Snowy River Cave

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Snowy River

Snowy River Cave is a cave passage within Fort Stanton Cave in Lincoln County, New Mexico, obtaining its name from a stream bed of white calcite.

Geology[edit]

The bed of Snowy River is covered with bright white calcite. Over time, ancient, slow moving ground water dissolved the limestone walls of the cave and, with the help of microorganisms, recrystallized limestone into the white-colored mineral. Since prehistoric times, ground water saturated with dissolved calcite has periodically flooded the cave, followed by extended periods of dryness, leaving behind coatings and deposits. Fort Stanton Cave, now including the Snowy River Passage, contains the fourth largest cave footprint (the area within a convex polygon that encloses the known cave passages) in the USA.

The Bureau of Land Management reports that Snowy River may be the largest continuous cave formation in America.

Hydrology[edit]

Discovered in 2001, Snowy River is a section of a much larger cave complex. Researchers and explorers have not yet determined how the formations relate to the geology and hydrology. After visits to the dry riverbed in 2001, 2003 and 2005, explorers were surprised to find Snowy River flowing with water in 2007 and also in 2010 after a heavy winter snowfall. In 2014, cave surveys reached points as far as 12 miles (19.3 km) from daylight from the cave's single entrance. In August 2014, Snowy River again started flowing and continued to flow for the next three years, severely limiting exploration far upstream past Midnight Junction where a camping area had been established. With surveyed passage reaching 31.59 miles (50.84 km) in 2017, this cave is the third longest cave in New Mexico. At 11 miles, Snowy River is the world's longest calcite formation. The non-profit [1] group has a long history of work in the cave, and in 2017 published a new book 12 Miles From Daylight with over 300 pages and 350 photographs and maps, featuring explorations from 1855 to the present.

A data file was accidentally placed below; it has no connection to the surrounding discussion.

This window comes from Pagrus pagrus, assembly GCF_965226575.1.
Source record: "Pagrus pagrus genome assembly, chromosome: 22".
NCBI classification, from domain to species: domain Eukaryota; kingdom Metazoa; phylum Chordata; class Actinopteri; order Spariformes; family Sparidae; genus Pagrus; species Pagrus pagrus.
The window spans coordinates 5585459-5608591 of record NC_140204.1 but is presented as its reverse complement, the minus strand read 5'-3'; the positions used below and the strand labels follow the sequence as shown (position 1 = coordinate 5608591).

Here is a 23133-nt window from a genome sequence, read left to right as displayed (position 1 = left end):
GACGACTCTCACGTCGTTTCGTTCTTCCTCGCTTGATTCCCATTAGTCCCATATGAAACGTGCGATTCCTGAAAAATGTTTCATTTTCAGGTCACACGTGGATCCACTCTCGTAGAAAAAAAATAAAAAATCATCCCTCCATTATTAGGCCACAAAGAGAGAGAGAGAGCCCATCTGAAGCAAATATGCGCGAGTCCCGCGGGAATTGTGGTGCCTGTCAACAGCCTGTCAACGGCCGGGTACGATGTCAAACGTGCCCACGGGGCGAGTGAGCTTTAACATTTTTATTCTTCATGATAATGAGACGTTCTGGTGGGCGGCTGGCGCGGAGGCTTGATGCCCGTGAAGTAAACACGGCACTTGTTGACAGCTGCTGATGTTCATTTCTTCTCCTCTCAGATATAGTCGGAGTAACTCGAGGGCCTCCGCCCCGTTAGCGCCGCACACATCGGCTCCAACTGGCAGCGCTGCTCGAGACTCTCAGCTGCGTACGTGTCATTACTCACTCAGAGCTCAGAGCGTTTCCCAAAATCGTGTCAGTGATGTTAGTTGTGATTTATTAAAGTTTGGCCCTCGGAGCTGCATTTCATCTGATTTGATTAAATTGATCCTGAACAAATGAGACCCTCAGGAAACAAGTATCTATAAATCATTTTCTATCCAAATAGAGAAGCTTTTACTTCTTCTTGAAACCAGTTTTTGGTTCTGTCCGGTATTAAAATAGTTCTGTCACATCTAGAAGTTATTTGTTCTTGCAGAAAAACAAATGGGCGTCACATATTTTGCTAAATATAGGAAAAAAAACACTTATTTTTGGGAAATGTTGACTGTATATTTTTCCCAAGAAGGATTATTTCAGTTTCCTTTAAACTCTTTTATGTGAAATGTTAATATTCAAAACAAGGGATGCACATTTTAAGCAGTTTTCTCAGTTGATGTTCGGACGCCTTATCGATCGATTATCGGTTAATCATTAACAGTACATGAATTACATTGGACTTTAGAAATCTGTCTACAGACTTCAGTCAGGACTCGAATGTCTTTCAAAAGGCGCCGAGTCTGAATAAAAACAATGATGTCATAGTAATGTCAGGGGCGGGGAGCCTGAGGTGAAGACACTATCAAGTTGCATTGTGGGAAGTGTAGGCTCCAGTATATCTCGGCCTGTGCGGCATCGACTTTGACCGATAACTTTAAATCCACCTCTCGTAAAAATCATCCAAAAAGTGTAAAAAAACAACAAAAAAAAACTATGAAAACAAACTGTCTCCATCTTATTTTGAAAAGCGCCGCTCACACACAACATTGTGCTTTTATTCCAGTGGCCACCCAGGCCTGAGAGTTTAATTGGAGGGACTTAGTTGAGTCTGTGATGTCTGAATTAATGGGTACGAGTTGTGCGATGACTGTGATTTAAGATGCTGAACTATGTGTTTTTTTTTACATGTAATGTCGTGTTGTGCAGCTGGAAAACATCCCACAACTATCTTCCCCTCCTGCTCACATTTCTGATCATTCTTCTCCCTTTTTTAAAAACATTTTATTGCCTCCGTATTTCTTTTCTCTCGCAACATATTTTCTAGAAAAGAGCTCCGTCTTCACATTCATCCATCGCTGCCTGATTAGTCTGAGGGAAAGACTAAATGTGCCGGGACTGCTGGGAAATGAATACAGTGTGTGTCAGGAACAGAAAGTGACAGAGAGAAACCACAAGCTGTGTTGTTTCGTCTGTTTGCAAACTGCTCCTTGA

Biology[edit]

From crusts on the cave walls, antibiotic-producing actinobacteria and some 36 strains of manganese-using bacteria have been discovered. New Mexico Institute of Mining and Technology says the organisms live in this isolated environment by chemically breaking down manganese compounds,[1][2] creating reconstituted mineral byproducts in the process that may have pharmaceutical uses. Scientists anticipate new biological as well as geologic discoveries will be found.

References[edit]

  1. ^ New Mexico Institute of Mining and Technology
  2. ^ Dr. Penny Boston, New Mexico Tech

External links[edit]